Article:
'Looks' decide who leads the haka
'Looks' decide who leads the hakaSHARE
The haka may be the mythical war cry that New Zealand players chant before international matches, but according to flank Liam Messam, the man who gets to lead it is decided by looks.
Messam, 29, has been bestowed with the honour in recent matches, taking over from the likes of hooker Keven Mealamu or scrum-half Piri Weepu – who has not been selected for this tour.
And asked why he thought he was picked to lead the haka, Messam, who hopes to be asked once again on Saturday at the Stade de France against France, said his ugly features were as important as his Maori background.
"Hopefully, if I make the team I'll be up there leading it but if not we've got some good leaders," he said.
"You've got to write a CV and send it to [captain] Richie McCaw and he picks it from there," he joked.
"I'm not sure, I guess being Maori myself, that's our native people and being given the opportunity is a huge opportunity for me and my people to lead the haka.
"First off, you've got to be ugly. There's about 99 percent of the boys that are ugly so we're in a good way there.
"Being confident and being able to express yourself and don't worry what other people think. New players to the haka maybe worry about what other people think but the uglier and scarier you are the better."
Asked who was the ugliest player most suited to leading the haka, Messam said rampaging centre Ma-a Nonu's battle-scarred features were the most suitable while the teen boy-band look of Aaron Cruden was least likely to be seen at the front of the pack.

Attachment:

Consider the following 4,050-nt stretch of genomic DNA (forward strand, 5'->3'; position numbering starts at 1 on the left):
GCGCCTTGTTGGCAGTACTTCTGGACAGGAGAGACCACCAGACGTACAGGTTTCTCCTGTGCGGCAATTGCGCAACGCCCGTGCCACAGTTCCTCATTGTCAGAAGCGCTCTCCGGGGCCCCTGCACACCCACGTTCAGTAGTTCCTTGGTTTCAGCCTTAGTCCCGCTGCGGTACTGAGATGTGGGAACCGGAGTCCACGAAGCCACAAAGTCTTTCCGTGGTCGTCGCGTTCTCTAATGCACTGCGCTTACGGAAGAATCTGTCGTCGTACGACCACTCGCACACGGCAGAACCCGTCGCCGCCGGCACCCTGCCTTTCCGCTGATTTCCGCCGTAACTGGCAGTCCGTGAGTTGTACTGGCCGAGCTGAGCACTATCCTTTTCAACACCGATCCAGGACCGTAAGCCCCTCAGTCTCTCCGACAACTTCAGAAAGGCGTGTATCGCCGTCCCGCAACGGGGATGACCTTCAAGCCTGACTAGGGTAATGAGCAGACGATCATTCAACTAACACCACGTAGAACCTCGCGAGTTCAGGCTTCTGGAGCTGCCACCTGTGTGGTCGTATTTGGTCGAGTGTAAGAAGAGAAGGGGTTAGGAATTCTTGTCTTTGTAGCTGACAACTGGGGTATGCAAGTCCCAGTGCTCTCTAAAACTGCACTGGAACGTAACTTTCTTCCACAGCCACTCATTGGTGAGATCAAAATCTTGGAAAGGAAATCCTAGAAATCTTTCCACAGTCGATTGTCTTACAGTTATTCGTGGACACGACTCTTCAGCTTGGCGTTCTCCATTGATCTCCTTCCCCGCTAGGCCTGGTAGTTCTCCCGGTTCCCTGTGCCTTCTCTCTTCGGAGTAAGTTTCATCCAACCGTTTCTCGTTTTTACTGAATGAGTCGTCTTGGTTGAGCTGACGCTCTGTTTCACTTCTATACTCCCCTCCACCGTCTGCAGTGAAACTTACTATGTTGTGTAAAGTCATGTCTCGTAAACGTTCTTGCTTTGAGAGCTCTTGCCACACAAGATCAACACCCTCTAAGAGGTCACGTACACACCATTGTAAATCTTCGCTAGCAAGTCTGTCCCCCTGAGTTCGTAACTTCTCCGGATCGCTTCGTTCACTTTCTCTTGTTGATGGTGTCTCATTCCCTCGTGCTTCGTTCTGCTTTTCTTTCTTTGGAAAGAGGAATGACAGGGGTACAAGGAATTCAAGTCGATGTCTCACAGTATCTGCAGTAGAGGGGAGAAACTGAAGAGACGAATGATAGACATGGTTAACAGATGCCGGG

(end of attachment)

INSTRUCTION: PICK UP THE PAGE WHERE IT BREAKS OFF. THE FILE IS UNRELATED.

"Probably Ma'a Nonu [is the ugliest], he's pretty ugly," said Messam.
"Probably Aaron Cruden [is the least ugly], he's a bit of a pretty boy."
While neither of those is likely to be asked, Messam is ready to step forward if given the chance.
"I'm a bit old fashioned, whatever I get told from my elders, I do," he said.
"Keven Mealamu used to lead the haka and Kevie bestowed upon me to lead it and whatever he says, I'll do it. I'm not too worried or fussed, it's something I grew up with living in Rotorua."
For Mealamu, the haka is just part of the preparation for the game.
"The haka's not done for [the opponents], it's done for us. It's part of our preparation, it's nothing to do with trying to scare them.
"It's about us, it's part of our history of rugby, we've been doing the haka for over 100 years.
"We just try to make sure we do it well and if the people enjoy it, it's a good tradition of rugby."
As for the game against the French, who have a terrible record this year, winning just one out of eight internationals, including losing all three on their tour to New Zealand in June, Mealamu is still expecting a difficult challenge for the All Blacks, who have won all 11 tests they have played in 2013.
"Any opportunity that you get to play the French here in Paris is an awesome opportunity and for us, there are only 23 of us that get the opportunity to do that and there are 37 of us that have travelled, so we're the lucky ones," Mealamu said.
"If you get the chance to play, that's a good challenge because it's never easy to play the French here in Paris.
"When playing against France, you have to prepare for their best team because they're capable of pulling out, even when they're not going well, some very good rugby.
"So we've prepared to see their best team, the best France team that we could possibly see at the weekend.
"Obviously there are a few learning points over the last three tests we've played against them, but both teams are looking to get better. We don't take anything for granted."